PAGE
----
Only in times of tradgedy are we actually at our best

Rev. Robert Chell

Rev. Robert Chell

You’ve seen them on TV, the family standing in front of the burnt out shell of their home. Rich or poor, church going believers or Sunday morning golfers, they always say the same thing: “We’re thankful to God to be alive. The house can be rebuilt.”

When one’s back is against the wall, those who have faith, if only the size of a mustard seed, find it. Or perhaps it is more accurate to say faith finds them — cutting through soccer schedules, marriages on the rocks, unanswered letters and coveted new computers. All the ‘stuff’ of life is pushed aside revealing what is central, what is important, what is ultimate.

9/11 did the same for us as a country. 9/11. We’ve instantly and universally agreed to toss out the grammar rule which says dates ought always be spelled out — or maybe not. It isn’t a date after all, it’s an event, a turning point of history. We were at our best; giving our time, our money, our blood, taking to heart Jesus words to share not only our coat but our shirt as well.

We’ve done it before. More than one college student has done it, leaving a cap, a shirt, a suitcase full of clothes, when a spring break mission trip has exposed one to three dimensional poverty in contrast to the two dimensional, and easily dismissed, suffering offered up daily on the evening news.

Why then, I wonder, do I see that same student in my study two weeks later apoplectic over a roommate who has, once again, borrowed clothes without asking?

What is it in us that confronted with the worst brings out our best and blessed with affluence turns us, one and all, into self-centered, sanctimonious boneheads?

See that same family rejoicing in their good fortune in escaping a burning home two years later when Dad got a door ding at Wal-mart, Joey had a Nintendo game swiped, Suzy didn’t get chosen for cheerleader and Mom was bypassed for a promotion at work, and you won’t hear much about God’s blessings. Uh-uh.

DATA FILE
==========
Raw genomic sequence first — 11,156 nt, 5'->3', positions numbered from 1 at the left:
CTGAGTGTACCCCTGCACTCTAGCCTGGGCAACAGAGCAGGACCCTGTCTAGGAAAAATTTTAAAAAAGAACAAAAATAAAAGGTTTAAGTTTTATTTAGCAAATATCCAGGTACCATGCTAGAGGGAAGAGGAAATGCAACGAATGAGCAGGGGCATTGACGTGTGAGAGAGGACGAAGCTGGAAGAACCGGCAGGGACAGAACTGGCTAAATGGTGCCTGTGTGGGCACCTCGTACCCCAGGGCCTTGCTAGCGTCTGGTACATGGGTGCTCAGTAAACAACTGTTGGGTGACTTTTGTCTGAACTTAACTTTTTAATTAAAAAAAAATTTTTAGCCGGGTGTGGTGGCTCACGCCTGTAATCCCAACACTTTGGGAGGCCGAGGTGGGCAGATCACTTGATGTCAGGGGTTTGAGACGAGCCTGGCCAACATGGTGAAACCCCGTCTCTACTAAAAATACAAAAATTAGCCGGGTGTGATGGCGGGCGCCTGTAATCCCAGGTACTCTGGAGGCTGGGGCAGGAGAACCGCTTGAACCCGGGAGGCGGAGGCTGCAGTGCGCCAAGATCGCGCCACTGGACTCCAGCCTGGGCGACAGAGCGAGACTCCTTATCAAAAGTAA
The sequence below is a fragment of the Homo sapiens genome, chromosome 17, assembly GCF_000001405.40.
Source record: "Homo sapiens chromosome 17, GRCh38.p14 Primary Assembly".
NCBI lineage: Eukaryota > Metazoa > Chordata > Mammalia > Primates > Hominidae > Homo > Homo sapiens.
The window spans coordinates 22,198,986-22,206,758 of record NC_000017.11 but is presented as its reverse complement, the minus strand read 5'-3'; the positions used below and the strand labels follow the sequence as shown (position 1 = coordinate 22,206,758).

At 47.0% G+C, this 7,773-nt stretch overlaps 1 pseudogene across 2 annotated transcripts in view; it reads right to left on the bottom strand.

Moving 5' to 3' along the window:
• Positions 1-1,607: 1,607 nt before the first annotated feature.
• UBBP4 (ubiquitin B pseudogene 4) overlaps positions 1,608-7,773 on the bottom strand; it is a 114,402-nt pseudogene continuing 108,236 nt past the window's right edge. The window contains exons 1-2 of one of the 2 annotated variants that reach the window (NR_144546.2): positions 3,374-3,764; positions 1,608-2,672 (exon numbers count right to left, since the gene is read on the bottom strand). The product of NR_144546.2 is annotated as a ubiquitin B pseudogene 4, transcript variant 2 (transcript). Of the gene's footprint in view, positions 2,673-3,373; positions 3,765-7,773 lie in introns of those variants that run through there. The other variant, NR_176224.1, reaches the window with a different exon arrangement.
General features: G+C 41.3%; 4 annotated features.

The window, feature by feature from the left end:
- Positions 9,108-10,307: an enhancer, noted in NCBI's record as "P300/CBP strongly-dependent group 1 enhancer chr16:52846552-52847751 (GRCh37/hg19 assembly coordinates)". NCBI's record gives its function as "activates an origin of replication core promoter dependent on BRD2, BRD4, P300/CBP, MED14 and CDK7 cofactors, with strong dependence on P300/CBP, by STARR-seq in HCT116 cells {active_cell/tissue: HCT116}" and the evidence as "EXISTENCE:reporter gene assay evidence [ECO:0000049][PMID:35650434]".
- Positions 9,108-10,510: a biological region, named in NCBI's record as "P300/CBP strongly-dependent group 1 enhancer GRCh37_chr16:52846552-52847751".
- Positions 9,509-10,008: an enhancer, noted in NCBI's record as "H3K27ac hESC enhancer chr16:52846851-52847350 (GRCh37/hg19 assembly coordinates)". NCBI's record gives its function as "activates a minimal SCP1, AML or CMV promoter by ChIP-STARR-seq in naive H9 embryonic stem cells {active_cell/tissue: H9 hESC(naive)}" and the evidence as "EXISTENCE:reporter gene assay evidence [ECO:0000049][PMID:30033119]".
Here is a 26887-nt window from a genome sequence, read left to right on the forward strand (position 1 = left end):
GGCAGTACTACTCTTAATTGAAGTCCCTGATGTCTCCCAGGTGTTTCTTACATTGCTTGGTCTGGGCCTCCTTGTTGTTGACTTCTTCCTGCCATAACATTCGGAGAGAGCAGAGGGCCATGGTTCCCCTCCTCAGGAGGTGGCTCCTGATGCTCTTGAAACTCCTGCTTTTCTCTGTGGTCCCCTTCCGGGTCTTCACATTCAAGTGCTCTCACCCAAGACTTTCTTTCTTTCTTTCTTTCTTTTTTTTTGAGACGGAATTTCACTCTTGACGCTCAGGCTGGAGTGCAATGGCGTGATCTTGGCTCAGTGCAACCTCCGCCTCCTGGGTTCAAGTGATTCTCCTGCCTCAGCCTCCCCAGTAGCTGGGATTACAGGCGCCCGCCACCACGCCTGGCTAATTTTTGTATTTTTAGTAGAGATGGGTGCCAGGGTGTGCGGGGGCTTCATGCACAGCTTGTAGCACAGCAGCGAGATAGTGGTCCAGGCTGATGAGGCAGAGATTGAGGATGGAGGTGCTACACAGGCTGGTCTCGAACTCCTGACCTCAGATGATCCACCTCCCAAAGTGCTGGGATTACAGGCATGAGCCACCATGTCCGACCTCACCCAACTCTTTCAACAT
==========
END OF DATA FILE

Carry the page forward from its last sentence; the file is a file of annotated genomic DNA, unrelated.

One of my favorite quotes is from the frontispiece of an otherwise mediocre book. It says, “It’s not my parents I hate, I hate the way I am when I am with them.”

It brings home the point. The problem is not natural disaster, terrorists, inconsiderate roommates, our parents or any of the travails that are part of life. The problem is us.

The problem is the stuff of life. The stuff with which we clothe our insecurity, feed our depression, numb our confusion and hide our fear. We are satiated with stuff, stuffed with food, yet we hunger. We hunger for meaning. We hunger for purpose. We hunger for challenge.

It’s no wonder we are discouraged. We hunger for the substantive while we feed on the superficial. Superficial relationships, superficial work, superficial sex, superficial religion, superficial stuff.

We cannot break out of the cycle because we cannot break out of our humanity. We can only be attuned to God’s breaking in. Fire, terrorists, roommates, parents, professors, pain and problems. God is always breaking into our lives. With the power of a wildfire sweeping over one’s home, with the power of a wildflower gently pushing soil aside as it reaches for the sun.

Elizabeth Barrett Browning , in her poem Aurora Leigh, writes:

Earth’s crammed with heaven,

And every common bush afire with God;

But only he who sees, takes off his shoes–

The rest sit round it and pluck blackberries,

And daub their natural faces unaware…

Come, Lord Jesus. Come.

E-mail comments to Pastor Bob at [email protected].